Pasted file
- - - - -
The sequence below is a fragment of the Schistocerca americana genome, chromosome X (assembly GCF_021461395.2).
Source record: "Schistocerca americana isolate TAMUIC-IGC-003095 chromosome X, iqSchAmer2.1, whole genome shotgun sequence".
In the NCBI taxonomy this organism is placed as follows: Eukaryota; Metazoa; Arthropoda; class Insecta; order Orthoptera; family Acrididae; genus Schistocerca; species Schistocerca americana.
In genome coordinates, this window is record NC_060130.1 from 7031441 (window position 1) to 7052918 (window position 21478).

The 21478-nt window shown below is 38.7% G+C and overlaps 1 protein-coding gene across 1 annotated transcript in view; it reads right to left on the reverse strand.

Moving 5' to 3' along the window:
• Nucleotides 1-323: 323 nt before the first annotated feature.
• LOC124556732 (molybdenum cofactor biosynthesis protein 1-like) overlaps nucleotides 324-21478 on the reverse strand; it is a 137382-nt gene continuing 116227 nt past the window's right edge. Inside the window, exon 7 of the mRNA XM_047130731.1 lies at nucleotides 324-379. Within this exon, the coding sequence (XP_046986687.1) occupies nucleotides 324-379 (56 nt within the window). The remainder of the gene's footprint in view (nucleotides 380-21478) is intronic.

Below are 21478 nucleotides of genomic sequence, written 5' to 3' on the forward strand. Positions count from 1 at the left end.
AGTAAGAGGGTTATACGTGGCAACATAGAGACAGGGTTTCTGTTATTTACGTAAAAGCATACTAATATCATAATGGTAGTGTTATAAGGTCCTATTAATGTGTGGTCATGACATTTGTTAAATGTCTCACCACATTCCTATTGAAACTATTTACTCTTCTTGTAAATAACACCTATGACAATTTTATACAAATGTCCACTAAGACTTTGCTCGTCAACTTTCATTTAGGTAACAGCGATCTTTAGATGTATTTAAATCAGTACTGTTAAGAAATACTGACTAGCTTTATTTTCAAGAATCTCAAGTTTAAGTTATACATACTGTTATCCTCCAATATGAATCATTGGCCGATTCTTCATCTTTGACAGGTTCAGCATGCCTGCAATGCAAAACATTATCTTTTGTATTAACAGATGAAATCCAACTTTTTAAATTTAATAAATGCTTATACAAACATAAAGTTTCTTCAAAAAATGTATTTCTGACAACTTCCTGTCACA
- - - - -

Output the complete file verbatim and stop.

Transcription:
The sequence below is a fragment of the Schistocerca americana genome, chromosome X (assembly GCF_021461395.2).
Source record: "Schistocerca americana isolate TAMUIC-IGC-003095 chromosome X, iqSchAmer2.1, whole genome shotgun sequence".
In the NCBI taxonomy this organism is placed as follows: Eukaryota; Metazoa; Arthropoda; class Insecta; order Orthoptera; family Acrididae; genus Schistocerca; species Schistocerca americana.
In genome coordinates, this window is record NC_060130.1 from 7031441 (window position 1) to 7052918 (window position 21478).

The 21478-nt window shown below is 38.7% G+C and overlaps 1 protein-coding gene across 1 annotated transcript in view; it reads right to left on the reverse strand.

Moving 5' to 3' along the window:
• Nucleotides 1-323: 323 nt before the first annotated feature.
• LOC124556732 (molybdenum cofactor biosynthesis protein 1-like) overlaps nucleotides 324-21478 on the reverse strand; it is a 137382-nt gene continuing 116227 nt past the window's right edge. Inside the window, exon 7 of the mRNA XM_047130731.1 lies at nucleotides 324-379. Within this exon, the coding sequence (XP_046986687.1) occupies nucleotides 324-379 (56 nt within the window). The remainder of the gene's footprint in view (nucleotides 380-21478) is intronic.

Below are 21478 nucleotides of genomic sequence, written 5' to 3' on the forward strand. Positions count from 1 at the left end.
AGTAAGAGGGTTATACGTGGCAACATAGAGACAGGGTTTCTGTTATTTACGTAAAAGCATACTAATATCATAATGGTAGTGTTATAAGGTCCTATTAATGTGTGGTCATGACATTTGTTAAATGTCTCACCACATTCCTATTGAAACTATTTACTCTTCTTGTAAATAACACCTATGACAATTTTATACAAATGTCCACTAAGACTTTGCTCGTCAACTTTCATTTAGGTAACAGCGATCTTTAGATGTATTTAAATCAGTACTGTTAAGAAATACTGACTAGCTTTATTTTCAAGAATCTCAAGTTTAAGTTATACATACTGTTATCCTCCAATATGAATCATTGGCCGATTCTTCATCTTTGACAGGTTCAGCATGCCTGCAATGCAAAACATTATCTTTTGTATTAACAGATGAAATCCAACTTTTTAAATTTAATAAATGCTTATACAAACATAAAGTTTCTTCAAAAAATGTATTTCTGACAACTTCCTGTCACA